Tetrahedron

For the academic journal, see Tetrahedron (journal).
Regular Tetrahedron
(Click here for rotating model)Type Platonic solid Elements F = 4, E = 6
V = 4 (χ = 2)Faces by sides 4{3} Schläfli symbol {3,3} and s{2,2} Wythoff symbol 3  2 3
 2 2 2CoxeterDynkin
Symmetry T_{d}, [3,3], (*332) References U_{01}, C_{15}, W_{1} Properties Regular convex deltahedron Dihedral angle 70.528779° = arccos(1/3)
3.3.3
(Vertex figure)
Selfdual
(dual polyhedron)
NetIn geometry, a tetrahedron (plural: tetrahedra) is a polyhedron composed of four triangular faces, three of which meet at each vertex. A regular tetrahedron is one in which the four triangles are regular, or "equilateral", and is one of the Platonic solids. The tetrahedron is the only convex polyhedron that has four faces.^{[1]}
The tetrahedron is the threedimensional case of the more general concept of a Euclidean simplex.
The tetrahedron is one kind of pyramid, which is a polyhedron with a flat polygon base and triangular faces connecting the base to a common point. In the case of a tetrahedron the base is a triangle (any of the four faces can be considered the base), so a tetrahedron is also known as a triangular pyramid.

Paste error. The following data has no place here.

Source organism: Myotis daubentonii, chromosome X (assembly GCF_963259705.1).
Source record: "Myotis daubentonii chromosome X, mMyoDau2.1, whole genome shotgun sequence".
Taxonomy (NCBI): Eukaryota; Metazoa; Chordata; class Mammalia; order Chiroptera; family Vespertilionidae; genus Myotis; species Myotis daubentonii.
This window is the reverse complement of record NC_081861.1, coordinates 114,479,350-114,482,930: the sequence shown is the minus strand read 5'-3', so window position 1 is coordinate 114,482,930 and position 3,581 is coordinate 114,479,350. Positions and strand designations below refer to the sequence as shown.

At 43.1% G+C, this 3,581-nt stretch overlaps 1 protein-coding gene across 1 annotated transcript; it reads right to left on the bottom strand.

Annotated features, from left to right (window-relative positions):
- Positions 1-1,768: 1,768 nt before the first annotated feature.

Like all convex polyhedra, a tetrahedron can be folded from a single sheet of paper. It has two nets.^{[1]}
For any tetrahedron there exists a sphere (the circumsphere) such that the tetrahedron's vertices lie on the sphere's surface.
Contents
Formulas for regular tetrahedron
For a regular tetrahedron of edge length a:
Base plane area Surface area^{[2]} Height ^{[3]} Volume^{[2]} Angle between an edge and a face
(approx. 54.7356°)Angle between two faces^{[2]}
(approx. 70.5288°)Angle between the segments joining the center and the vertices,^{[4]} also known as the tetrahedral angle
(approx. 109.4712°)Solid angle at a vertex subtended by a face